Pauls Valley Democrat
A recount hasn’t changed the results from a school board race in Wynnewood won earlier this month by a single vote.
District Judge Greg Dixon agreed on Monday there were discrepancies but none severe enough to impact challenger Donnie Rollings’ win over incumbent Terry Brown by a 277-276 vote back on April 2.
With that conclusion Dixon said there will not be a new election in the race as Rollings is declared the official winner of the school board seat previously held by Brown in Wynnewood.
This second win for Rollings came after Brown asked for a recount and formally challenged the election results because of possible irregularities in the election itself.
Brown’s challenge was based on some questions related to the early in-person absentee voting totals during the election.
In those results there were two more ballots than voter signatures for one of four precincts in the early voting, while there were two more signatures than ballots in a second precinct.
Gayla Dean, chief clerk in the Garvin County Election Board, testified there was no discrepancy in the number of ballots and number of voters signing the registries at any of the precincts on election day.
Dean believes the only problem came when two in-person absentee voters were mistakenly given ballots with the wrong precinct number for them. She stressed that doesn’t impact the election results.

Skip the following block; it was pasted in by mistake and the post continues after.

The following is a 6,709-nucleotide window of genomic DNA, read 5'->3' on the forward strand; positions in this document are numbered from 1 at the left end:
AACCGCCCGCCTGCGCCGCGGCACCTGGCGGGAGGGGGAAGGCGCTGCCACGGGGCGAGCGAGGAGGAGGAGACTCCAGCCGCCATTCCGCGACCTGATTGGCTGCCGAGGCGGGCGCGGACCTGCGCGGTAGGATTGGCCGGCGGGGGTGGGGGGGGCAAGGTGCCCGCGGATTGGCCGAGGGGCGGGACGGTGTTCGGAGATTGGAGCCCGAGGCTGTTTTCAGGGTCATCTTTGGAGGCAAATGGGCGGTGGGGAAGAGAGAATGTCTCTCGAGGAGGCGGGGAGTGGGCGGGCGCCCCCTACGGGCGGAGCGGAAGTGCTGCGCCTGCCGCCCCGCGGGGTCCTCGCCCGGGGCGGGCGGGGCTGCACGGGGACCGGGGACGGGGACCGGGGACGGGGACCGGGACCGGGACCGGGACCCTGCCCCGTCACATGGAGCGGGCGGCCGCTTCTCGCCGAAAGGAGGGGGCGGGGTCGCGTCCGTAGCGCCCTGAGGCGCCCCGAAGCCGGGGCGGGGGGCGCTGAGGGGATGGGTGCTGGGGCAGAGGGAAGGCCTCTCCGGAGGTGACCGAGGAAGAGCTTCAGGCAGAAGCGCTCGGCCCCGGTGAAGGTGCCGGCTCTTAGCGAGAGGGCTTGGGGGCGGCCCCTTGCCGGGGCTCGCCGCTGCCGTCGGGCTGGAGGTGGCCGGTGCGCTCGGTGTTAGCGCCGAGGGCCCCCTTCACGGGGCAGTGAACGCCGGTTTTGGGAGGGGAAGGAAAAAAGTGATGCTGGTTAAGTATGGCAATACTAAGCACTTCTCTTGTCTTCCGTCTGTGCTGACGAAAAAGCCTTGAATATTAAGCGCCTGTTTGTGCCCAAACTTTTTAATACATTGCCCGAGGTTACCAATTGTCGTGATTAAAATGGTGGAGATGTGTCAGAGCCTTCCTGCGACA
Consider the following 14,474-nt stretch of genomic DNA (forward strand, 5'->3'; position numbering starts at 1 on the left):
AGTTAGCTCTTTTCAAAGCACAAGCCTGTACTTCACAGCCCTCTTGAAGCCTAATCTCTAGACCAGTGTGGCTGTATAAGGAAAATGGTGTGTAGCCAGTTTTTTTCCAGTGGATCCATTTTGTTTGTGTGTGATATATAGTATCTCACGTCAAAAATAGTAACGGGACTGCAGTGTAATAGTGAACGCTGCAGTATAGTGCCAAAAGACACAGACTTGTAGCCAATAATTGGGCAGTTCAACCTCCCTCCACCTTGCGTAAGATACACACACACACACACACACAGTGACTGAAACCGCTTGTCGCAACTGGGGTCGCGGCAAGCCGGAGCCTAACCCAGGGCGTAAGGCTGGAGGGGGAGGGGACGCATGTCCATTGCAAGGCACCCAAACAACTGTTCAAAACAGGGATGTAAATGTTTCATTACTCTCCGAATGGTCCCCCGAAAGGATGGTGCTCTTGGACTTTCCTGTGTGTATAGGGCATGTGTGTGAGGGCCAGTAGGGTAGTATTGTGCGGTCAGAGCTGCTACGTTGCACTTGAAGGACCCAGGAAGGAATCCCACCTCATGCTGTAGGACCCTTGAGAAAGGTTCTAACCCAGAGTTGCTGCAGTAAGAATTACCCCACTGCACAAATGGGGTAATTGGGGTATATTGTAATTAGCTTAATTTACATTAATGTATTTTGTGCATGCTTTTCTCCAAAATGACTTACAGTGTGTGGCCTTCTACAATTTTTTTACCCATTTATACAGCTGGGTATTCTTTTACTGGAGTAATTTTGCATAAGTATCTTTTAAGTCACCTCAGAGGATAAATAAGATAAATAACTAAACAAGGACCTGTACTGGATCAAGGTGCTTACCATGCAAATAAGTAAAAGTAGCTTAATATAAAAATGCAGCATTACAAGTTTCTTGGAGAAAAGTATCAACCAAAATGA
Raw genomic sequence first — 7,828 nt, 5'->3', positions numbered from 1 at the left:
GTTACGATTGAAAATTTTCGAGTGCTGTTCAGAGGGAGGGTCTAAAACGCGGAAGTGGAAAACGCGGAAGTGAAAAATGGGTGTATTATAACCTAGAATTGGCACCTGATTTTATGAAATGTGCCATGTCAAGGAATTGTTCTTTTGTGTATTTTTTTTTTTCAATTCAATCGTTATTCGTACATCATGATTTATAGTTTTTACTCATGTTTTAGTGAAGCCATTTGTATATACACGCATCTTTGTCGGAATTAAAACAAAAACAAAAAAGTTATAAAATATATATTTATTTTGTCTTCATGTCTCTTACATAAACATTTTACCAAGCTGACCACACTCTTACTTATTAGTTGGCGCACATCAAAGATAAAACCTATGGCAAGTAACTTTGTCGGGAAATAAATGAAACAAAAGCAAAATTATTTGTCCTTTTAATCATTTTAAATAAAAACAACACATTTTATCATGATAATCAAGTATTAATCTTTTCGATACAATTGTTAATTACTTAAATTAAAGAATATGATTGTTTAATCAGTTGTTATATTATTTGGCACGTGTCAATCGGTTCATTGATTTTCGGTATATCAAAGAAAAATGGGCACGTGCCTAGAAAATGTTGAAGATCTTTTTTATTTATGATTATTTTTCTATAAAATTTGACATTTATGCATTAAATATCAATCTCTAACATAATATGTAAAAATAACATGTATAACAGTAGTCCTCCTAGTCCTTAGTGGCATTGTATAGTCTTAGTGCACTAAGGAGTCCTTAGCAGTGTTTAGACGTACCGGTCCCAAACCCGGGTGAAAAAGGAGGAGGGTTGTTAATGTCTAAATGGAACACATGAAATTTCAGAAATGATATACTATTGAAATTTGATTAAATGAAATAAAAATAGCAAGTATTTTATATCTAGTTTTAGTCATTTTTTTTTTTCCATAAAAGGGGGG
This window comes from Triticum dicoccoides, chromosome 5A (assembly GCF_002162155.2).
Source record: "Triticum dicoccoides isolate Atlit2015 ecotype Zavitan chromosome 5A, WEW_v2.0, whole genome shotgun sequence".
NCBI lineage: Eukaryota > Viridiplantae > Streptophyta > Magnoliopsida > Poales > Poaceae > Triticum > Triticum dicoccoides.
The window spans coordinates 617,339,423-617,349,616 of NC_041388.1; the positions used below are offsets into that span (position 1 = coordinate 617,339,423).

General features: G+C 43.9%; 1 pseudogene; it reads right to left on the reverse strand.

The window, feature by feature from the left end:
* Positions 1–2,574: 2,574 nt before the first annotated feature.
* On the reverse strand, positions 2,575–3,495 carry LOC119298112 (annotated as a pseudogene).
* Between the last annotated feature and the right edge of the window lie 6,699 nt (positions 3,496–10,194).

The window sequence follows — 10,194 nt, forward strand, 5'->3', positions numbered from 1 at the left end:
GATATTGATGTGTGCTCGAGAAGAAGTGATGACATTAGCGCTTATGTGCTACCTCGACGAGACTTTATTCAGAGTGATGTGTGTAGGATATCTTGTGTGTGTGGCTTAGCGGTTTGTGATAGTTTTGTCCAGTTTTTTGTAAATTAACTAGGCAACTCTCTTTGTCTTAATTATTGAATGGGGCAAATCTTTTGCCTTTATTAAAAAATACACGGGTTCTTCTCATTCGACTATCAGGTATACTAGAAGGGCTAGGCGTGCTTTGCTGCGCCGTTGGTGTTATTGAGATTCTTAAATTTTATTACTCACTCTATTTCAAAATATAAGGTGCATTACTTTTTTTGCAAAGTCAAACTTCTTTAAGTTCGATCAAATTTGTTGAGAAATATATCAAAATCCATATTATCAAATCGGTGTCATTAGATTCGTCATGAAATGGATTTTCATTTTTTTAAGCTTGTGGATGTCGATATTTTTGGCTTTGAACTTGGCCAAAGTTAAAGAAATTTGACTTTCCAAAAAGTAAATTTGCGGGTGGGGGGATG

“She gave two people the wrong ballot for their precinct,” Dean said, referring to an election official.
“It was just the wrong precinct,” she said. “That can only happen during early voting and not at a precinct.
“Both were still lawfully voted. There were no illegal ballots cast. All ballots were counted properly.”
Brown’s attorney Micah Ayache argued Dean’s conclusion with the two ballots was only a guess and a new election should be held.
“We’ve got two missing votes,” Ayache said.
“We cannot establish with mathematical certainty where those two votes came from.”
Assistant District Attorney Carol Dillingham, while representing the Election Board, said all the ballots added together shows the vote was good.
“We have crystal clarity here,” Dillingham said. “There are not a magic two votes missing.
“I freely admit there were irregularities but that does not destroy mathematical certainty of who won this election,” she said.
“The number of lawfully issued ballots equals the number of lawfully voted ballots.”
Earlier during the hearing in a Pauls Valley courtroom a team of four precinct workers went one ballot at a time as they counted and tabulated votes submitted during the early April election that resulted in Rollings’ single vote victory.
Election Board Secretary Doylene Cunningham said the vote total was the same as before.
“It didn’t effect the election,” Cunningham said about the recount.
“We’ve retabulated the recount, and the outcome was the same,” she said. “It’s certified that Mr. Rollings won by one vote.”